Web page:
In the war to unseat humanity as rulers of the animal kingdom, the main combatants are cephalopods, ravens, raccoons, and a new contender — coconut crabs.
Don’t be fooled by their endearing name — these crustaceans are the largest terrestrial invertebrates in the world, can weigh up to about 5 lbs, and can live to be 120 years old. In addition to old reports of coconut crabs strolling around Hawaiian neighborhoods, disturbing new video shows a coconut crab viciously attacking a bird. If giant, bloodthirsty land crabs don’t signal the apocalypse, I don’t know what does.
In the video, captured by Dartmouth College biologist Mark Laidre, a coconut crab can be clearly seen digging its claws into a red-footed booby. In new research published in Frontiers In Ecology And The Environment, Laidre describes the harrowing encounter while working in the Chagos Archipelago:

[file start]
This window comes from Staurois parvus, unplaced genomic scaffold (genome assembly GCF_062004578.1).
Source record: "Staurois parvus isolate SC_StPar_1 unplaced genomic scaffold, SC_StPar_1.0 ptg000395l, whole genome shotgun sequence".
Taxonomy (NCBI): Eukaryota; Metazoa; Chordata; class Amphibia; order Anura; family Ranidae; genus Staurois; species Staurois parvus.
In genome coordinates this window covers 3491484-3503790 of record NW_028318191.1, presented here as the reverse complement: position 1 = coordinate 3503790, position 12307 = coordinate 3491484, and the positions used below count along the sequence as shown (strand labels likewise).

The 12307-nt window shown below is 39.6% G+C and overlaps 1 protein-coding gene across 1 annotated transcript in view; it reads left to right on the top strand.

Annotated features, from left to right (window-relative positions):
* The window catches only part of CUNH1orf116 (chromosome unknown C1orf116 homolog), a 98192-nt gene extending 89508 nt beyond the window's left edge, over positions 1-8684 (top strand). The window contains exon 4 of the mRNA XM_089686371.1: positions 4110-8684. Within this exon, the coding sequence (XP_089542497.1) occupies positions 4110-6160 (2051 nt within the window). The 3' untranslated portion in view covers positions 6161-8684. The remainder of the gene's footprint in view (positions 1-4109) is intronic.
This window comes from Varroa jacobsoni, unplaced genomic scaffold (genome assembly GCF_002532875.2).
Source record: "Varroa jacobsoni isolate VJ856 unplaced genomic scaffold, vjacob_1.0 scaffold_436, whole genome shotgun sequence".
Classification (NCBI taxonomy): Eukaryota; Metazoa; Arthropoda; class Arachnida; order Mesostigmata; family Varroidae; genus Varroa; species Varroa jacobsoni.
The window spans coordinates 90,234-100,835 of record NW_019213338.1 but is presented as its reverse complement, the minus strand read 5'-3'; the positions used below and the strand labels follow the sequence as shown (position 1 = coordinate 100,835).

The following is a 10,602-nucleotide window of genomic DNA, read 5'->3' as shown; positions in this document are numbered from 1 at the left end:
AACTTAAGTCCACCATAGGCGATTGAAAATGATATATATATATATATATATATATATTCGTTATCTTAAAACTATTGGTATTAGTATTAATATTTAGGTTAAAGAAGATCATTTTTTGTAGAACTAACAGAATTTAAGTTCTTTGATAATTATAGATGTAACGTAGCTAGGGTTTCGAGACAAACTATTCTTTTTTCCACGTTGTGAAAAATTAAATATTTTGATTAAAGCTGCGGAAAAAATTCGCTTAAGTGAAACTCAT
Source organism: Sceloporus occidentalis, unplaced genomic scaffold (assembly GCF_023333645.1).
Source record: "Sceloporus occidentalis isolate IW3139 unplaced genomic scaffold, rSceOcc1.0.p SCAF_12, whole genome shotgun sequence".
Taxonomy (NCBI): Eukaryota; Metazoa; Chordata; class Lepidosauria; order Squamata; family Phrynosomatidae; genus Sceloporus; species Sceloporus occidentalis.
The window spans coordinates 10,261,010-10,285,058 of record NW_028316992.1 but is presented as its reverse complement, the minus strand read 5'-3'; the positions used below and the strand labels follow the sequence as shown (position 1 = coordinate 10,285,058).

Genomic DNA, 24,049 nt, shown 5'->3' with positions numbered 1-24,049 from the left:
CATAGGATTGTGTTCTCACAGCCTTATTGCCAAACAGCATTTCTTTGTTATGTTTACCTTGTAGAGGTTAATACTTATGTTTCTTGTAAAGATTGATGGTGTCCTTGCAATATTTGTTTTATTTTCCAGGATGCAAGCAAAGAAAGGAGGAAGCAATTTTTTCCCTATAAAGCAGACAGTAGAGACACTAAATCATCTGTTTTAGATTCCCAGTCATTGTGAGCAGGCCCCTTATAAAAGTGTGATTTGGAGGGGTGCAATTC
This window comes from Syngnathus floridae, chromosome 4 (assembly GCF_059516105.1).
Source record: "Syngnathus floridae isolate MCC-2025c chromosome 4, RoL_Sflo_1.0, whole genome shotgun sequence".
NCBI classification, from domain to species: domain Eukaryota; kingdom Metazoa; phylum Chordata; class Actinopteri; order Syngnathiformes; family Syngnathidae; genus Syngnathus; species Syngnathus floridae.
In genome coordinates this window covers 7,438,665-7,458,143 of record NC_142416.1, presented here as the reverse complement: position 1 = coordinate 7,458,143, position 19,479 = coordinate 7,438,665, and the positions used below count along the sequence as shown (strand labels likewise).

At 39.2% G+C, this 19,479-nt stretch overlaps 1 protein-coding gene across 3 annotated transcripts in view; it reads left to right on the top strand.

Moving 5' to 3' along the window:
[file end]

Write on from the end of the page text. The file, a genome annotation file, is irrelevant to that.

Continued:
“On March 2, 2016, in the middle of the night, I observed a coconut crab attack and kill an adult red-footed booby. The booby had been sleeping on a low-lying branch, less than a meter up the tree. The crab slowly climbed up and grabbed the booby’s wing with its claw, breaking the bone and causing the booby to fall to the ground, where it was unable to fly. The crab then approached the bird, grabbing and breaking its other wing. The booby struggled and pecked at the crab, but the crab retained its grip with both claws, kicking at the bird with its ambulatory legs.”
Apparently, five more coconut crabs joined the party about 20 minutes later, probably because they smelled the booby’s blood.
“As the booby lay paralyzed, the crabs fought, eventually tearing the bird apart over several hours, carrying it away, and consuming it,” Laidre wrote, conjuring up some pleasant imagery.
Here’s the video, you sickos:
This is just the latest example of coconut crabs’ cruel and unusual behavior. These creatures have been known to feast on kittens, other coconut crabs, and according to one conspiracy theory, the body of Amelia Earthart.
By all accounts, coconut crabs could take on humanity. The one thing these giant crawlies have against them is they can’t breathe underwater, so they’re damned to stay on the islands on which they were born. Honestly, we better start making moats — fast.
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